Institutional boundaries have been broken at an unprecedented level to establish new testing capacity. Researchers across Vienna, including more than 200 highly-qualified scientists, have been recruited as volunteers in less than two weeks to meet these challenges. Standard laboratory infrastructure was contributed by the partner institutes and repurposed to build an automated pipeline for detection of the virus at the Vienna Biocenter.
To meet the challenges imposed by global shortages of required testing reagents, the initiative has developed several in-house reagents that make it largely independent from external sources. This is very important at a time when COVID-19 is exposing a high-dependency on diagnostics companiesand their proprietary testing kits.
Rapid transfer of knowledge is required by communities and governments to respond to the pandemic. The VCDI freely disseminates its operating procedures, know-how about building pipelines and their latest research findings. The goal is to aid other universities and research institutions to efficiently and productively contribute to the national testing capacity for COVID-19.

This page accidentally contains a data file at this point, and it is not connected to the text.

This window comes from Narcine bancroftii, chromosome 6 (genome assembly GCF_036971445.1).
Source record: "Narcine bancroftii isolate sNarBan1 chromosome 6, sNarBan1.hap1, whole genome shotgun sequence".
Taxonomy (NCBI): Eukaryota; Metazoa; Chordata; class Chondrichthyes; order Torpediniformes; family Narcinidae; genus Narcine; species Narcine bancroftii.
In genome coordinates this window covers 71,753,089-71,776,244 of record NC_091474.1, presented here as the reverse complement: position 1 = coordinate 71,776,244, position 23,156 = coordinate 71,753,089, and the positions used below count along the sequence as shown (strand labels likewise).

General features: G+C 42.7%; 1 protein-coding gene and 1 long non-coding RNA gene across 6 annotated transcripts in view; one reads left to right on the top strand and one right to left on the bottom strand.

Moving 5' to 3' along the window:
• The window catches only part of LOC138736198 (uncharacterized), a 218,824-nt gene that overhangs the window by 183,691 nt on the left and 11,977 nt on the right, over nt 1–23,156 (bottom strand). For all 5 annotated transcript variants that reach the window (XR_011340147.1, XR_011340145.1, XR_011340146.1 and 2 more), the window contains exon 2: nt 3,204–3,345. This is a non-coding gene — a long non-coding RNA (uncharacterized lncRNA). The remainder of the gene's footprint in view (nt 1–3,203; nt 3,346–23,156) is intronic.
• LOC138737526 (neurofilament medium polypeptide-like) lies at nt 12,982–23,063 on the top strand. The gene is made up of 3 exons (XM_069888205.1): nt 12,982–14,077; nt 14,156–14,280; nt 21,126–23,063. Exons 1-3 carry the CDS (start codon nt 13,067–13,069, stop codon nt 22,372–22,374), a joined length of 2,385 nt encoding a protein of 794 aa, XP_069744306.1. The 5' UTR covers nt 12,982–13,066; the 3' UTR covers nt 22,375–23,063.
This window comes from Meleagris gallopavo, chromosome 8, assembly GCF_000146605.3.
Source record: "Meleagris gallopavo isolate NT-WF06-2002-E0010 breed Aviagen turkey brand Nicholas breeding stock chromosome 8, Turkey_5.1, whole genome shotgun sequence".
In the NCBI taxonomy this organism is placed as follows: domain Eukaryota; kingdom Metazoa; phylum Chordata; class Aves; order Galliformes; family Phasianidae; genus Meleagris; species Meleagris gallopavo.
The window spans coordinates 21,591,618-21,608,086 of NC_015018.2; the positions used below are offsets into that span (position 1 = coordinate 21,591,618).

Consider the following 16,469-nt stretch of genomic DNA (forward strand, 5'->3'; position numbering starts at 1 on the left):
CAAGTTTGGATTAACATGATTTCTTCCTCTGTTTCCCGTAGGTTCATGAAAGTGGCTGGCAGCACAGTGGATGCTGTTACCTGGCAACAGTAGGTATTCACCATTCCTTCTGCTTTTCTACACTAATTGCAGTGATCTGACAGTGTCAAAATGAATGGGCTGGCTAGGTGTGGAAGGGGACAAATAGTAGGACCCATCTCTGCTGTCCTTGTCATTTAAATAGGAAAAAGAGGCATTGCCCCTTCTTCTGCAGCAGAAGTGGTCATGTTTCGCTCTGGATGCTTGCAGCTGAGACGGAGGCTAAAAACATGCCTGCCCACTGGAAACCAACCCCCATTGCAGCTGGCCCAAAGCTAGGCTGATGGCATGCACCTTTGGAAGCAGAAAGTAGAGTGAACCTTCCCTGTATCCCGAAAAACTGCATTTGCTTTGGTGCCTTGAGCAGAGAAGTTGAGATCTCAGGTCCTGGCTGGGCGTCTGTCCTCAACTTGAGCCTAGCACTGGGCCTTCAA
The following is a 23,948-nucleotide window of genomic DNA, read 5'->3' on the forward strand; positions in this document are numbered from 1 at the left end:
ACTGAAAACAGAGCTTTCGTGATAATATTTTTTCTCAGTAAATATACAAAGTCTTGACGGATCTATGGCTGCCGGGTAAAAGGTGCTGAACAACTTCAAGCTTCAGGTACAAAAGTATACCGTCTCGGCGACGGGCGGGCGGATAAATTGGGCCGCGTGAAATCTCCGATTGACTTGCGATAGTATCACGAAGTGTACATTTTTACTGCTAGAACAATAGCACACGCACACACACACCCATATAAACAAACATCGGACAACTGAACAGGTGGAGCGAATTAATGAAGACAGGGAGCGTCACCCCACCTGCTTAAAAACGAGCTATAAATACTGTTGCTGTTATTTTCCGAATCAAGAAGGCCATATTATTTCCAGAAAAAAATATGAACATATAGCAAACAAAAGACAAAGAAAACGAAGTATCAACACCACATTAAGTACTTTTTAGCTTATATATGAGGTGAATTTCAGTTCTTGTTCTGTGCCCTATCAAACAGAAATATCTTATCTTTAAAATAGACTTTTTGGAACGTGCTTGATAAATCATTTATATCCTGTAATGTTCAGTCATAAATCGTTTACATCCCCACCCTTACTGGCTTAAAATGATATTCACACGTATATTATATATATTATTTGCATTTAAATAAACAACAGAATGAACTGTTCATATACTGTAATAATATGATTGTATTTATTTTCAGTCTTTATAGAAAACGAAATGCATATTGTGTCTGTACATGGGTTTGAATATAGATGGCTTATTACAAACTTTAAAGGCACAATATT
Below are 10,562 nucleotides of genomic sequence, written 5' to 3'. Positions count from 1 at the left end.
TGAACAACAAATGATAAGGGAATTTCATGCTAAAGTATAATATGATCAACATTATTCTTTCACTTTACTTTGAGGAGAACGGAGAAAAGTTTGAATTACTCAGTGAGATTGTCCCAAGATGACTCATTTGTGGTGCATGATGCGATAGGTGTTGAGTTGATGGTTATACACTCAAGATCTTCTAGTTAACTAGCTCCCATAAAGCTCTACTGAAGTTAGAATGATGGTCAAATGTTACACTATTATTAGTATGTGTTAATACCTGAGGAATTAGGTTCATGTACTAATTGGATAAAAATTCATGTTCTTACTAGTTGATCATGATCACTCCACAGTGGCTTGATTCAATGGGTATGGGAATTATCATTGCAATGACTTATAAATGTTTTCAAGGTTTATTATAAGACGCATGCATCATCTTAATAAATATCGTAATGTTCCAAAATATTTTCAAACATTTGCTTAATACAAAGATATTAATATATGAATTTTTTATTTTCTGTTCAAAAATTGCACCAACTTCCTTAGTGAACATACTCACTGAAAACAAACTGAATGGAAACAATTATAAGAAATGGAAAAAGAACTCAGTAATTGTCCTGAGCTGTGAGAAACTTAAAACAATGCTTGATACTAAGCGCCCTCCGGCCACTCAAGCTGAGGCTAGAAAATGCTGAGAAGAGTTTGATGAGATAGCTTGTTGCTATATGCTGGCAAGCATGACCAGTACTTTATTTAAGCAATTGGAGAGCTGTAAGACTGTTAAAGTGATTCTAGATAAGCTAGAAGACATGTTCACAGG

The VCDI is coordinated by Alwin Köhler, Scientific Director of the Max Perutz Labs:
“Many labs were shut down, the scientists sent home. But more and more came back, building a diagnostics pipeline from nothing. This was not like constructing a plane on the ground — we were building a plane that was flying while the blueprints were still being drawn. I am proud of the creative energy, ingenuity and passion of all the basic researchers involved. They stepped up without a moment’s hesitation!”
The VCDI has received an emergency seed-funding by the Vienna Science and Technology Fund (WWFT) and is supported by the government.
Participating institutions (April 3rd, 2020)